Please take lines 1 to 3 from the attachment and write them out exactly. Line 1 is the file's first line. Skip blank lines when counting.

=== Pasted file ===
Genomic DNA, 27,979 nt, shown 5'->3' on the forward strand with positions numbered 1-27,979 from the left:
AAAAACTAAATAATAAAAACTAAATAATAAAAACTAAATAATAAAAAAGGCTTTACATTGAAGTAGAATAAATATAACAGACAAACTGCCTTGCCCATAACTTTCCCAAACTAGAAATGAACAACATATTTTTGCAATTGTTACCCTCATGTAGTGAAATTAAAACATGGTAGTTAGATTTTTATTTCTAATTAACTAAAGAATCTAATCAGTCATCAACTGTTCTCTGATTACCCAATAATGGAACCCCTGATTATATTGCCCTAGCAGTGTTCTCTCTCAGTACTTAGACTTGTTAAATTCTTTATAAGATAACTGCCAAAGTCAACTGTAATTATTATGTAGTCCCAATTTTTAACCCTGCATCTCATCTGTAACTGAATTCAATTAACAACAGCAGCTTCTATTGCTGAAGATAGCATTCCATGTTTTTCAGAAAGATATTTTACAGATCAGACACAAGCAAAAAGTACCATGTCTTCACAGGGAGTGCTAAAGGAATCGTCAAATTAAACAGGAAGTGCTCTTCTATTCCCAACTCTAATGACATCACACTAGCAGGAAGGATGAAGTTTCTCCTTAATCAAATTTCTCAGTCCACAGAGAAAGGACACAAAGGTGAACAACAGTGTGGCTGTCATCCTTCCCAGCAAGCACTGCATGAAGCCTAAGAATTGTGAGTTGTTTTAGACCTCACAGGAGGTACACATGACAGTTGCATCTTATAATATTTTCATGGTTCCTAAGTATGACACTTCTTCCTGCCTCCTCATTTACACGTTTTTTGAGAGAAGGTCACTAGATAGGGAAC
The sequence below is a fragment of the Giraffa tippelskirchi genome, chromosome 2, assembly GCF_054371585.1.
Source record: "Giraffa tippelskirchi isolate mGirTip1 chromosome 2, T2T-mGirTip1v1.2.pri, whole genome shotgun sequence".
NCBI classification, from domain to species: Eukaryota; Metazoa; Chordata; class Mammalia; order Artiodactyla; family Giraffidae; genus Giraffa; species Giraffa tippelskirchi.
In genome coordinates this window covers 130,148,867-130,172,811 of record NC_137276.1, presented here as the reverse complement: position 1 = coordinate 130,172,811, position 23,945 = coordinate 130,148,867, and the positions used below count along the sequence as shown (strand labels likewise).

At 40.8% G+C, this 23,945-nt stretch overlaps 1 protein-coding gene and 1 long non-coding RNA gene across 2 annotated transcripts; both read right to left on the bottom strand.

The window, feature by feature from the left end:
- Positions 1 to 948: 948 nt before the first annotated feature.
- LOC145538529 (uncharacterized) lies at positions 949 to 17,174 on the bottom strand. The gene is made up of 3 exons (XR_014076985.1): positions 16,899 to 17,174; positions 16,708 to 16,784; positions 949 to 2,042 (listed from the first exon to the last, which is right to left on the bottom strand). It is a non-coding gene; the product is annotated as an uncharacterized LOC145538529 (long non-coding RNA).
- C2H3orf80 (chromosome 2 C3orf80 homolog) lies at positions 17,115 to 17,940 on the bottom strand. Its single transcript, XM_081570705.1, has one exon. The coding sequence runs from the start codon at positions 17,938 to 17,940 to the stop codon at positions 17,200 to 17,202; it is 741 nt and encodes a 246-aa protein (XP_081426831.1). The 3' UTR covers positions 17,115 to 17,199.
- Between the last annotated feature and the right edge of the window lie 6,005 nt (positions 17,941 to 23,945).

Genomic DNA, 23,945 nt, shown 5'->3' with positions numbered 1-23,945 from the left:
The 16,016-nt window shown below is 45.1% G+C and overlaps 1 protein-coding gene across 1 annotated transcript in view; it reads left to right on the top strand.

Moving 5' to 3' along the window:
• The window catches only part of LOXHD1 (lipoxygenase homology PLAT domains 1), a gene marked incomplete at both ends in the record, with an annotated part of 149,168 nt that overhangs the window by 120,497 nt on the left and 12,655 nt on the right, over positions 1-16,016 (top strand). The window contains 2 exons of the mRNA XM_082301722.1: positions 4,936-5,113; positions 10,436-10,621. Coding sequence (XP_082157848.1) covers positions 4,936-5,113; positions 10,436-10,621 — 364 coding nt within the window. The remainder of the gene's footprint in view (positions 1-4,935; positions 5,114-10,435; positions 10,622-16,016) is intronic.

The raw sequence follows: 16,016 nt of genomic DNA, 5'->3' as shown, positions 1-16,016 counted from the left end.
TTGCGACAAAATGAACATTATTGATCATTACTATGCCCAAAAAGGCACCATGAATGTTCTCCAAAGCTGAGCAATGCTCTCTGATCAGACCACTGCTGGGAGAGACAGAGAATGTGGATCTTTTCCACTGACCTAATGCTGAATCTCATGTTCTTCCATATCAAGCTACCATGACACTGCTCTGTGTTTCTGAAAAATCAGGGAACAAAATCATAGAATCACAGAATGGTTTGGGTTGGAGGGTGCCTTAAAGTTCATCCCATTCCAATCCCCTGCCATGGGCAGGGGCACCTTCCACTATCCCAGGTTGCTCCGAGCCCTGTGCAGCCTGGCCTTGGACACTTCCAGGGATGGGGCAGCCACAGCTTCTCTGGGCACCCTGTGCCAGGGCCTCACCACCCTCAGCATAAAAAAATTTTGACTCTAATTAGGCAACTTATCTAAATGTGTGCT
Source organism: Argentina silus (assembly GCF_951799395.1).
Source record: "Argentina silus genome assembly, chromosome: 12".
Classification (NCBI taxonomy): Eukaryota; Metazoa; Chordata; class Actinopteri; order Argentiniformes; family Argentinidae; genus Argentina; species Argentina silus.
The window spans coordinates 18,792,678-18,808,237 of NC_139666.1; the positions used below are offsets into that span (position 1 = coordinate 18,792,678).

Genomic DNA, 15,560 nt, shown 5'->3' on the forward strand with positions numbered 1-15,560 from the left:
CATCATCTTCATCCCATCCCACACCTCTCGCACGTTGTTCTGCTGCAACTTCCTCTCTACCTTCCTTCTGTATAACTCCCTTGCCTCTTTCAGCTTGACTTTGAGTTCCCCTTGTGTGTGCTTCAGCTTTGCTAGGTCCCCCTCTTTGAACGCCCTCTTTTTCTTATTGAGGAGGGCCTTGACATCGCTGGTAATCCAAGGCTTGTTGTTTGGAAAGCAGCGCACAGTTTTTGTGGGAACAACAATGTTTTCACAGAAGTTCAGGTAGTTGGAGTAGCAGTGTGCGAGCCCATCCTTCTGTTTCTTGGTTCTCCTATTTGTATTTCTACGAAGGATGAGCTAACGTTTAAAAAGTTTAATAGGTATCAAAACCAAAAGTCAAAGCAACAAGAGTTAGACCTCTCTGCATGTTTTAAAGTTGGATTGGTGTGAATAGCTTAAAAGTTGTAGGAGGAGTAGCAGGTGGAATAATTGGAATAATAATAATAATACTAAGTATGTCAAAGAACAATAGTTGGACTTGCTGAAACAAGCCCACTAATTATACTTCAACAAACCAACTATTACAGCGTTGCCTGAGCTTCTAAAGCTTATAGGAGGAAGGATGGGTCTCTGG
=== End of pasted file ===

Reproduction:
Genomic DNA, 27,979 nt, shown 5'->3' on the forward strand with positions numbered 1-27,979 from the left:
AAAAACTAAATAATAAAAACTAAATAATAAAAACTAAATAATAAAAAAGGCTTTACATTGAAGTAGAATAAATATAACAGACAAACTGCCTTGCCCATAACTTTCCCAAACTAGAAATGAACAACATATTTTTGCAATTGTTACCCTCATGTAGTGAAATTAAAACATGGTAGTTAGATTTTTATTTCTAATTAACTAAAGAATCTAATCAGTCATCAACTGTTCTCTGATTACCCAATAATGGAACCCCTGATTATATTGCCCTAGCAGTGTTCTCTCTCAGTACTTAGACTTGTTAAATTCTTTATAAGATAACTGCCAAAGTCAACTGTAATTATTATGTAGTCCCAATTTTTAACCCTGCATCTCATCTGTAACTGAATTCAATTAACAACAGCAGCTTCTATTGCTGAAGATAGCATTCCATGTTTTTCAGAAAGATATTTTACAGATCAGACACAAGCAAAAAGTACCATGTCTTCACAGGGAGTGCTAAAGGAATCGTCAAATTAAACAGGAAGTGCTCTTCTATTCCCAACTCTAATGACATCACACTAGCAGGAAGGATGAAGTTTCTCCTTAATCAAATTTCTCAGTCCACAGAGAAAGGACACAAAGGTGAACAACAGTGTGGCTGTCATCCTTCCCAGCAAGCACTGCATGAAGCCTAAGAATTGTGAGTTGTTTTAGACCTCACAGGAGGTACACATGACAGTTGCATCTTATAATATTTTCATGGTTCCTAAGTATGACACTTCTTCCTGCCTCCTCATTTACACGTTTTTTGAGAGAAGGTCACTAGATAGGGAAC
The sequence below is a fragment of the Giraffa tippelskirchi genome, chromosome 2, assembly GCF_054371585.1.